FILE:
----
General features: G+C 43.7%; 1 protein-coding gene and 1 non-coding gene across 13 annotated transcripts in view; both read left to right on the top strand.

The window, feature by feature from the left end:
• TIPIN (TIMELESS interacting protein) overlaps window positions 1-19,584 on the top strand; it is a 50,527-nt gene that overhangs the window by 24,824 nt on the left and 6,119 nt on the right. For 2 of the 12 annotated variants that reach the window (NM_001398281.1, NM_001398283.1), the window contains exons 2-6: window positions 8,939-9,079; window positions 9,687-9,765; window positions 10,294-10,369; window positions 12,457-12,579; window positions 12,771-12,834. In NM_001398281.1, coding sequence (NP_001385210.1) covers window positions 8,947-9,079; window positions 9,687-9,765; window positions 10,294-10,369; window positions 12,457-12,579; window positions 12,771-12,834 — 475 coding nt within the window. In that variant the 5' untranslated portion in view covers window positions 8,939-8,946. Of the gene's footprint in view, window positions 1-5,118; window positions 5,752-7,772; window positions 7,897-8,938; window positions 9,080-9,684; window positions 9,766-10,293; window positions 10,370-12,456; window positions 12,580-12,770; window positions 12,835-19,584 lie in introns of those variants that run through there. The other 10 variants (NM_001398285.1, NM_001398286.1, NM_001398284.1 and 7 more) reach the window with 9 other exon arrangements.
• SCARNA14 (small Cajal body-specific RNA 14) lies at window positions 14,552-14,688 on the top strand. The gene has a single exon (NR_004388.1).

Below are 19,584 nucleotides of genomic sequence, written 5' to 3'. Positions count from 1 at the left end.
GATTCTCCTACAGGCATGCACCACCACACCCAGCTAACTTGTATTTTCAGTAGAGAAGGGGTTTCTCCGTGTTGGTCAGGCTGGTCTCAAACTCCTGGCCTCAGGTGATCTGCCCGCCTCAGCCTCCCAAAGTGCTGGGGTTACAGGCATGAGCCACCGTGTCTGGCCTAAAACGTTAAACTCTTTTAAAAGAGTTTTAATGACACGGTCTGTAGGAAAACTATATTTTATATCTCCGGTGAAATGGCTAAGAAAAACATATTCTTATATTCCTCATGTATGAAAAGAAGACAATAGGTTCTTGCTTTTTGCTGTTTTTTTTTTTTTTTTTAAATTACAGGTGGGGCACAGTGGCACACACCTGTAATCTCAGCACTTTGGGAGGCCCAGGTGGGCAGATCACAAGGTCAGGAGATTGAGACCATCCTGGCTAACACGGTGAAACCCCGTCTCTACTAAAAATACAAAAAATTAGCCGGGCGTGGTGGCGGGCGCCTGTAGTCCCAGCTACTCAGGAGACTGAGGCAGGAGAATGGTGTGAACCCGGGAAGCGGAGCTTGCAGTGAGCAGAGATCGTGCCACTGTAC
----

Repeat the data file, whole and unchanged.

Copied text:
General features: G+C 43.7%; 1 protein-coding gene and 1 non-coding gene across 13 annotated transcripts in view; both read left to right on the top strand.

The window, feature by feature from the left end:
• TIPIN (TIMELESS interacting protein) overlaps window positions 1-19,584 on the top strand; it is a 50,527-nt gene that overhangs the window by 24,824 nt on the left and 6,119 nt on the right. For 2 of the 12 annotated variants that reach the window (NM_001398281.1, NM_001398283.1), the window contains exons 2-6: window positions 8,939-9,079; window positions 9,687-9,765; window positions 10,294-10,369; window positions 12,457-12,579; window positions 12,771-12,834. In NM_001398281.1, coding sequence (NP_001385210.1) covers window positions 8,947-9,079; window positions 9,687-9,765; window positions 10,294-10,369; window positions 12,457-12,579; window positions 12,771-12,834 — 475 coding nt within the window. In that variant the 5' untranslated portion in view covers window positions 8,939-8,946. Of the gene's footprint in view, window positions 1-5,118; window positions 5,752-7,772; window positions 7,897-8,938; window positions 9,080-9,684; window positions 9,766-10,293; window positions 10,370-12,456; window positions 12,580-12,770; window positions 12,835-19,584 lie in introns of those variants that run through there. The other 10 variants (NM_001398285.1, NM_001398286.1, NM_001398284.1 and 7 more) reach the window with 9 other exon arrangements.
• SCARNA14 (small Cajal body-specific RNA 14) lies at window positions 14,552-14,688 on the top strand. The gene has a single exon (NR_004388.1).

Below are 19,584 nucleotides of genomic sequence, written 5' to 3'. Positions count from 1 at the left end.
GATTCTCCTACAGGCATGCACCACCACACCCAGCTAACTTGTATTTTCAGTAGAGAAGGGGTTTCTCCGTGTTGGTCAGGCTGGTCTCAAACTCCTGGCCTCAGGTGATCTGCCCGCCTCAGCCTCCCAAAGTGCTGGGGTTACAGGCATGAGCCACCGTGTCTGGCCTAAAACGTTAAACTCTTTTAAAAGAGTTTTAATGACACGGTCTGTAGGAAAACTATATTTTATATCTCCGGTGAAATGGCTAAGAAAAACATATTCTTATATTCCTCATGTATGAAAAGAAGACAATAGGTTCTTGCTTTTTGCTGTTTTTTTTTTTTTTTTTAAATTACAGGTGGGGCACAGTGGCACACACCTGTAATCTCAGCACTTTGGGAGGCCCAGGTGGGCAGATCACAAGGTCAGGAGATTGAGACCATCCTGGCTAACACGGTGAAACCCCGTCTCTACTAAAAATACAAAAAATTAGCCGGGCGTGGTGGCGGGCGCCTGTAGTCCCAGCTACTCAGGAGACTGAGGCAGGAGAATGGTGTGAACCCGGGAAGCGGAGCTTGCAGTGAGCAGAGATCGTGCCACTGTAC